Good typography makes a website stand out or can outshine it. It plays the role of portraying and bring to life your ideas to make them appealing for the reader; it also manages to organize the content to be browsable, so in that way, typography involves the correct use of a layout, convenient measurement, nice typefaces (digitally called fonts), sizes, leading, visual hierarchy and color for the information to be well disposed.
This article will consider different aspects of the web in order to show the trends that will attract great attention next year; it will also analyze the strongest typography styles, and we’ll see some beautiful examples of pioneer websites with an appropriate implementation of typography. We’ll analyze how some typography is performing and becoming a trend by looking at some of the most popular media and their websites.
Some context first…
One of the main factors in typography changes is not only the pass of time, but the establishment of trends. They are started, generally, by single outsiders who get tired of the same patterns, so they create new ones. Throughout history, changes have occurred mostly in the way we share information, and its spread (Woodblock Printing, Movable Type, Printing Press, Lithography, Offset Printing and Digital Press) but by the time information was commonly shared and widely spread, humans started to concern about the most effective ways to transmit it. This way, different typefaces started to be created, different dispositions were tested, and several improvements were made to layouts to achieve this purpose.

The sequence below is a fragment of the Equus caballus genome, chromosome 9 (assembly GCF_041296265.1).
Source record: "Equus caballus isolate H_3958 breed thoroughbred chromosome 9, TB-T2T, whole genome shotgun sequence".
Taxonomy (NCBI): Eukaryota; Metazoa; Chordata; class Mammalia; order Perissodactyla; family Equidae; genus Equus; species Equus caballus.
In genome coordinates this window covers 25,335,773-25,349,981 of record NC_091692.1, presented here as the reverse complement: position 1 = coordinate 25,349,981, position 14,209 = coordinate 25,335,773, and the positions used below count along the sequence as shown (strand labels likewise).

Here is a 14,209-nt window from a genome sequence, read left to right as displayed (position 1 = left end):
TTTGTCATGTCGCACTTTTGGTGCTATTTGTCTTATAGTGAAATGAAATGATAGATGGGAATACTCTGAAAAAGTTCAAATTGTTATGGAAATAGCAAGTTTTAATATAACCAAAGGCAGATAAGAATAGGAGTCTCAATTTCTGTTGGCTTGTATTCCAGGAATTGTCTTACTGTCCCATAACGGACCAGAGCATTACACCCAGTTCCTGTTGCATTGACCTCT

Some aspects to have in mind are a precise application of hierarchy, which is necessary for the reader to find and interpret the text easily; good measurement can be applied to headings and paragraphs to makes them recognizable as such; colors connect elements as well as differentiate them, and also give contrasts among texts. In the case of typefaces, choosing one or two that improves readability, and keeping plenty of contrast between them would benefit the script. Leading allows the eye to go from one line to the next comfortably, so be sure as the line gets longer, also does the leading. This article explains how typography affects readability and legibility.
With typographic basis established, we can now start considering what’s going to take place next year, based on what’s hot today and on those outsiders we’re gonna feature. What’s important to point out is that, nowadays, content is lighter. Less content does not mean lack of addition of text or images, but getting rid of useless stuff; it means simplifying things in order to engage readers, and most importantly, not making them lose time.